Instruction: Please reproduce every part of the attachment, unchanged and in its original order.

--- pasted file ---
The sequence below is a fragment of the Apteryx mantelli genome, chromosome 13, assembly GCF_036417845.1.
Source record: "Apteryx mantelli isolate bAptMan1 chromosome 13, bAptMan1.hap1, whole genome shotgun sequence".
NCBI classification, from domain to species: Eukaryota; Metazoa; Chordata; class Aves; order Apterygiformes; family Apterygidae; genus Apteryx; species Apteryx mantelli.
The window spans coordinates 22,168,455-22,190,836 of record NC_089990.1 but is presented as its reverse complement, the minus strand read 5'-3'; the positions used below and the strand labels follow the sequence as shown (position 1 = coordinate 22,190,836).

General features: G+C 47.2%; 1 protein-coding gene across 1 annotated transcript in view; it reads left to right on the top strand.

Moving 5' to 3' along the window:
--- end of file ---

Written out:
The sequence below is a fragment of the Apteryx mantelli genome, chromosome 13, assembly GCF_036417845.1.
Source record: "Apteryx mantelli isolate bAptMan1 chromosome 13, bAptMan1.hap1, whole genome shotgun sequence".
NCBI classification, from domain to species: Eukaryota; Metazoa; Chordata; class Aves; order Apterygiformes; family Apterygidae; genus Apteryx; species Apteryx mantelli.
The window spans coordinates 22,168,455-22,190,836 of record NC_089990.1 but is presented as its reverse complement, the minus strand read 5'-3'; the positions used below and the strand labels follow the sequence as shown (position 1 = coordinate 22,190,836).

General features: G+C 47.2%; 1 protein-coding gene across 1 annotated transcript in view; it reads left to right on the top strand.

Moving 5' to 3' along the window: